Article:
The terms by which arbitration is conducted, often, are predetermined in the formerly entered contract between parties, but as previously mentioned the arbitration clause may be null and void and litigation may still be entered, if terms of the contract have been violated by one or more of the contracted parties. Varying from litigation, where a judge or jury determines the final rulings of the case, an arbitrator or panel of arbitrators, generally knowledgable in the area of the dispute, review both sides of the case and administer a decision. The presentation of all sides of the case are typically expedited in arbitration and rulings are generally delivered quickly. A major benefit of arbitration is the more informal dispute resolution that allows for sensitive business matters to remain private.
If it is determined that negotiations will not be reached amicably in a construction dispute, presenting the case in front of a judge or jury may be the most favorable option in resolving the matter. Litigation is best to be entered with a knowledgeable St. Petersburg construction litigation attorney who has extensive working knowledge in construction law and contract disputes. While construction litigation should be a last resort, if all other previous resolution options have failed, it may be the only way to settle your case.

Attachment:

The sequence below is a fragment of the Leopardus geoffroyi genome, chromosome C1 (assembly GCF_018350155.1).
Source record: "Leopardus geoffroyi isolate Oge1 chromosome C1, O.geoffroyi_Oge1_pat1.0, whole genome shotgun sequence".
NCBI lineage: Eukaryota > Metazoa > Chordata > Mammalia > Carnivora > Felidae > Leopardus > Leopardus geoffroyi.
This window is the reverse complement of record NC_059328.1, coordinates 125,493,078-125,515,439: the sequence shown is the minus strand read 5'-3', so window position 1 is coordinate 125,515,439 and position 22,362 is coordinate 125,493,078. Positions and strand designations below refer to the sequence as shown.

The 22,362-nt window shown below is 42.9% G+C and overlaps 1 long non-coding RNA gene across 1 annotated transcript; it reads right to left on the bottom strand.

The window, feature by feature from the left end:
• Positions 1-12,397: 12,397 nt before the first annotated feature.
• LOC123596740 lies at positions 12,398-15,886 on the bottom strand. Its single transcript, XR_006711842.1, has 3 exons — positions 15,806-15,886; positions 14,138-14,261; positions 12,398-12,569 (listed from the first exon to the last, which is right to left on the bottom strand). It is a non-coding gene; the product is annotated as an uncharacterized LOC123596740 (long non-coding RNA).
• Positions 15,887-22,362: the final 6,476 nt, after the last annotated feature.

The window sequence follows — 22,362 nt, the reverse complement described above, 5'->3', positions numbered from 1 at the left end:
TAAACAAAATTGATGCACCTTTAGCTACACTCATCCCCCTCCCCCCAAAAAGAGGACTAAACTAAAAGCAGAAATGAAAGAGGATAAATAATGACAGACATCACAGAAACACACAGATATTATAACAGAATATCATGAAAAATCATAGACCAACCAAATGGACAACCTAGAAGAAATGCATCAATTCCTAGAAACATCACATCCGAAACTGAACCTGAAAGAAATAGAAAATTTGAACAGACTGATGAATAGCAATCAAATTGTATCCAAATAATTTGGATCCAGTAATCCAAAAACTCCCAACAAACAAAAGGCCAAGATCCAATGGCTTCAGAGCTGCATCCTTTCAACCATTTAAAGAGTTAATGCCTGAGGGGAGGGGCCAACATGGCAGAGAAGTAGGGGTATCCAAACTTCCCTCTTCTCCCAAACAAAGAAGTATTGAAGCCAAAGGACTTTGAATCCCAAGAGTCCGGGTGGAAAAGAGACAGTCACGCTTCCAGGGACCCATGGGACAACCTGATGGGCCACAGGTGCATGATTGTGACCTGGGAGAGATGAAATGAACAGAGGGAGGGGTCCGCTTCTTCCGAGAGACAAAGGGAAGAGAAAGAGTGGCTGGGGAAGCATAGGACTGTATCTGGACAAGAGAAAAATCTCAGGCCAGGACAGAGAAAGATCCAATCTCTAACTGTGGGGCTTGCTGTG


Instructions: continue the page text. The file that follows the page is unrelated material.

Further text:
Construction Litigation and Arbitration Attorneys in St. Petersburg
With over 15 years of years of combined experience working in the construction industry, the Cotney Construction Law team of arbitration and construction litigation attorneys in St. Petersburg have successfully assisted clients with disputes involving lien claims, payment and performance bonds, negligent design, defective construction, lien foreclosures, breach of contract, real property disputes, and more.
To schedule a consultation with one of our experienced St. Petersburg construction litigation attorneys, please contact our office today at 813.579.3278 or submit our contact request form.
Disclaimer: The information contained in this article is for general educational information only. This information does not constitute legal advice, is not intended to constitute legal advice, nor should it be relied upon as legal advice for your specific factual pattern or situation.